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May 20, 2011

Aurochs: a very large type of cattle (extinct since 1627)

One of Europe's most famous extinct animals, the aurochs or urus (Bos primigenius) were a very large type of cattle. Aurochs evolved in India some two million years ago, migrated into the Middle East and further into Asia, and reached Europe about 250,000 years ago.

By the 13th century A.D., the aurochs' range was restricted to Poland, Lithuania, Moldavia, Transylvania and East Prussia. The right to hunt large animals on any land was restricted to nobles and gradually to the royal household. As the population of aurochs declined, hunting ceased but the royal court still required gamekeepers to provide open fields for the aurochs to graze in. The gamekeepers were exempted from local taxes in exchange for their service and a decree made poaching an aurochs punishable by death. In 1564, the gamekeepers knew of only 38 animals, according to the royal survey. The last recorded live aurochs, a female, died in 1627 in the Jaktorów Forest, Poland. The skull was later taken by the Swedish Army and is now the property of Livrustkammaren in Stockholm.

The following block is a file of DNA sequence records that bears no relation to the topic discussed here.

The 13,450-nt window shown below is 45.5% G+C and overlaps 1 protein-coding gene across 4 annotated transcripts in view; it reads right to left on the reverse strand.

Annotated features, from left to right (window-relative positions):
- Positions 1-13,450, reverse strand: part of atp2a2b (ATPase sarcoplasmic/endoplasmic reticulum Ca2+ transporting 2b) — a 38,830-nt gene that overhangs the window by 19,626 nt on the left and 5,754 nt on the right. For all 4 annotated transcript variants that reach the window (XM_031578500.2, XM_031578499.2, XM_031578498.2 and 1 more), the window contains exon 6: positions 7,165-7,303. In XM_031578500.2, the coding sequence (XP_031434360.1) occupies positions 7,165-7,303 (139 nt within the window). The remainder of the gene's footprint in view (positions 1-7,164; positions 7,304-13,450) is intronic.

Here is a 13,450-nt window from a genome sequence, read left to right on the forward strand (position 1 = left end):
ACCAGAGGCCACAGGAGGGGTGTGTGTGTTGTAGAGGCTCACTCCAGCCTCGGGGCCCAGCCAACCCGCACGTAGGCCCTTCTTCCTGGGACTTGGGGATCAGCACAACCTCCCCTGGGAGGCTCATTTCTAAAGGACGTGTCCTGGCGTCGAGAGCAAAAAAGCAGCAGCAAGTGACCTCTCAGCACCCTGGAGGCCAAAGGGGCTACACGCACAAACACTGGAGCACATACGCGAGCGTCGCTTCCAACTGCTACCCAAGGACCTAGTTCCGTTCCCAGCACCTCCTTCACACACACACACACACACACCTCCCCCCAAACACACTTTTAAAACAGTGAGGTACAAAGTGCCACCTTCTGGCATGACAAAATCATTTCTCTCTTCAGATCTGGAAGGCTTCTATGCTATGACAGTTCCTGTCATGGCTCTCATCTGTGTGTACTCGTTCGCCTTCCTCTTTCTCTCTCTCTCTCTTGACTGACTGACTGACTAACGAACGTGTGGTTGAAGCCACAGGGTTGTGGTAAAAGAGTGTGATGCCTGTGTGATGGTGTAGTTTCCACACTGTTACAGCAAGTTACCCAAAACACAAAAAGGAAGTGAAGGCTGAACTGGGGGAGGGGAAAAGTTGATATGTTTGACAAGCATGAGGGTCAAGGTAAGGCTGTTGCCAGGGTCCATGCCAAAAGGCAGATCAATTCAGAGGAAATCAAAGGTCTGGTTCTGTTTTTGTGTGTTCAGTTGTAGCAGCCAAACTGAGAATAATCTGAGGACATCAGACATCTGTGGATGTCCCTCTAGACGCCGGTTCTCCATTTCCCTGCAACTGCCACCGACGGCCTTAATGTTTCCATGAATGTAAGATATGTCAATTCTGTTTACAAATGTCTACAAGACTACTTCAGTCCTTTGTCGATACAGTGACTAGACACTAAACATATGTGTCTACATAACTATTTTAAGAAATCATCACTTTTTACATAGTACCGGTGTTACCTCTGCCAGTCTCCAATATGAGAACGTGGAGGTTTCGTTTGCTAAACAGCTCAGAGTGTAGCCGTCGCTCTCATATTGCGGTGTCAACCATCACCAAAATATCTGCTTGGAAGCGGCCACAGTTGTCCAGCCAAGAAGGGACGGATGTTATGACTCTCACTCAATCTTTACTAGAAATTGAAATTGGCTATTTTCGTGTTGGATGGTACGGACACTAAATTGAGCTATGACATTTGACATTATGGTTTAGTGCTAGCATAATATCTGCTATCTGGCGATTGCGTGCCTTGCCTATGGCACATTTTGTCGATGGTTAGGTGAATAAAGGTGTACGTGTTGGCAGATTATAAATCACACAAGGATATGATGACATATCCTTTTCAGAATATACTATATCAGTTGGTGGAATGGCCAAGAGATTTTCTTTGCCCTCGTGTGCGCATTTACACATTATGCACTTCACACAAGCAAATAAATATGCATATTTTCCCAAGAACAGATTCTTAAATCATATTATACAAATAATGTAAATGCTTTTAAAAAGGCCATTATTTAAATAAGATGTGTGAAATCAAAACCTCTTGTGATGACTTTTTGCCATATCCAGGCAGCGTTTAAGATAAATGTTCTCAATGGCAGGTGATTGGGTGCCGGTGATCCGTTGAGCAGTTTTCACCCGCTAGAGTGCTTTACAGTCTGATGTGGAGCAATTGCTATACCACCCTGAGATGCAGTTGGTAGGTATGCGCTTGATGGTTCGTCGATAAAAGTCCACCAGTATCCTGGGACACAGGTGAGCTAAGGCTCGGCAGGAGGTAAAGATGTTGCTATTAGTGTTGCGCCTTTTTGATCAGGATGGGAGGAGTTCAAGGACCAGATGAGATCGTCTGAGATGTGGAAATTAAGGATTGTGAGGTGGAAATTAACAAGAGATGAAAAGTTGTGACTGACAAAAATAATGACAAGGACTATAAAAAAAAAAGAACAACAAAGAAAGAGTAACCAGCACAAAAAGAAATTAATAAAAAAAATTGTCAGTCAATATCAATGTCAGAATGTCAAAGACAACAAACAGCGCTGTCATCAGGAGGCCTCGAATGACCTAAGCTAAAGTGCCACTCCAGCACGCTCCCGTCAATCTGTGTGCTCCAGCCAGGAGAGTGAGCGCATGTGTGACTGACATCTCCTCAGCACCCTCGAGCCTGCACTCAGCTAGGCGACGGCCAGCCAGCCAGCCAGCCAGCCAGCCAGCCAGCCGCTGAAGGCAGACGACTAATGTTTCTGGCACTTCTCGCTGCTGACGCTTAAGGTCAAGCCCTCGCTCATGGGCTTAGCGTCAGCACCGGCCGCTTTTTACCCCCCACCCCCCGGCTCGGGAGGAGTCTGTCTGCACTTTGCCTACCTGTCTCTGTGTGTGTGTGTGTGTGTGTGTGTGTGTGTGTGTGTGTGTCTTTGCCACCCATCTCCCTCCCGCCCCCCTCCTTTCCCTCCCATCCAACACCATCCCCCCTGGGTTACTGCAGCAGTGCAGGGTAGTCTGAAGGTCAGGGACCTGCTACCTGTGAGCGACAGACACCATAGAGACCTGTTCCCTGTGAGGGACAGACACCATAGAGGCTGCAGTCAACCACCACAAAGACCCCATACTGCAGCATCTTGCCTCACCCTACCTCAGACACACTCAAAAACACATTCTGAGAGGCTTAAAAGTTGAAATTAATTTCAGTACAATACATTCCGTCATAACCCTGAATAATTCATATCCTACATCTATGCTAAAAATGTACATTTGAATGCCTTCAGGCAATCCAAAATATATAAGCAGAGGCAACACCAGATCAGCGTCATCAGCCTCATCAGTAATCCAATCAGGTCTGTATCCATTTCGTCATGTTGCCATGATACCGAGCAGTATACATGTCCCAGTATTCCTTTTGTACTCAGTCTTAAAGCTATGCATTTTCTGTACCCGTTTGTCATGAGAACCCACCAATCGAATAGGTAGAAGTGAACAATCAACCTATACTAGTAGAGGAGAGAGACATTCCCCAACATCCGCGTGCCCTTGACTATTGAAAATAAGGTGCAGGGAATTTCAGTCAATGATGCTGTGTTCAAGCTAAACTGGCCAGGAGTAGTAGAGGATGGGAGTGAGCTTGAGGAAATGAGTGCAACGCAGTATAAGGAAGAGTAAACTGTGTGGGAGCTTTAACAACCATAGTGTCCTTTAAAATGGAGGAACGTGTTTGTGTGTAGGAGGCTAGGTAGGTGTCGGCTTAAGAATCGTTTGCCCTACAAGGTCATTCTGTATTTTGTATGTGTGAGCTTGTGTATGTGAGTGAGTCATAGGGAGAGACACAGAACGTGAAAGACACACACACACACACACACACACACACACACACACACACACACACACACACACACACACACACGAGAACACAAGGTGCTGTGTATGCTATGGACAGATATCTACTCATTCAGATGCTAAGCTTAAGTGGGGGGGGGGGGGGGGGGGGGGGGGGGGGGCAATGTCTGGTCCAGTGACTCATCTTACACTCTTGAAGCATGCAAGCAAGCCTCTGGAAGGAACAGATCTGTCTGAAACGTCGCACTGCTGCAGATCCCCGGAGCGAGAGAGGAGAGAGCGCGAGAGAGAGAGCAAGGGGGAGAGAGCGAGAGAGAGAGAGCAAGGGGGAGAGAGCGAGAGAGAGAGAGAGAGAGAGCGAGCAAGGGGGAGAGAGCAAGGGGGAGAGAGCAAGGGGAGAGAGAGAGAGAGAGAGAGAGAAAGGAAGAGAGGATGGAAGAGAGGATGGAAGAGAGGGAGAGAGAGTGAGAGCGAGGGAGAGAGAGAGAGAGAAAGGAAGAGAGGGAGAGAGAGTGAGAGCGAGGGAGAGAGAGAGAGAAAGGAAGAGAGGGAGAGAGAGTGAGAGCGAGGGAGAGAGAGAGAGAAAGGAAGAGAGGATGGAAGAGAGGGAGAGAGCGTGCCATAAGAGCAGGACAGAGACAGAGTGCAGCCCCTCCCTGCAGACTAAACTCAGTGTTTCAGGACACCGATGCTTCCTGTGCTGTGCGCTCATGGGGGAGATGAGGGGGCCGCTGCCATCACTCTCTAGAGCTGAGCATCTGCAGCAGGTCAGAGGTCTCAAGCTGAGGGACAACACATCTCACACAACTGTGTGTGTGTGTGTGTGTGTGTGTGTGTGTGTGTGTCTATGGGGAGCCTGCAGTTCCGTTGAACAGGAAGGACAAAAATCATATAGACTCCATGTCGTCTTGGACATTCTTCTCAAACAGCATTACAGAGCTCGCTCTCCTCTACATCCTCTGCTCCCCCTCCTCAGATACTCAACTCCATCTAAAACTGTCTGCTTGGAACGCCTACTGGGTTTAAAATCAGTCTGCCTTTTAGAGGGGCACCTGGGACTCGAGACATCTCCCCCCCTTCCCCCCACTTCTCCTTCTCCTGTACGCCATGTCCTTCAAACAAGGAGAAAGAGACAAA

In the 1920s two German zookeepers, the brothers Heinz and Lutz Heck, attempted to breed the aurochs back into existence (see breeding back) from the domestic cattle that were their descendants. Their plan was based on the conception that a species is not extinct as long as all its genes are still present in a living population. The result is the breed called Heck Cattle, 'Recreated Aurochs', or 'Heck Aurochs', which bears an incomplete resemblance to what is known about the physiology of the wild aurochs 


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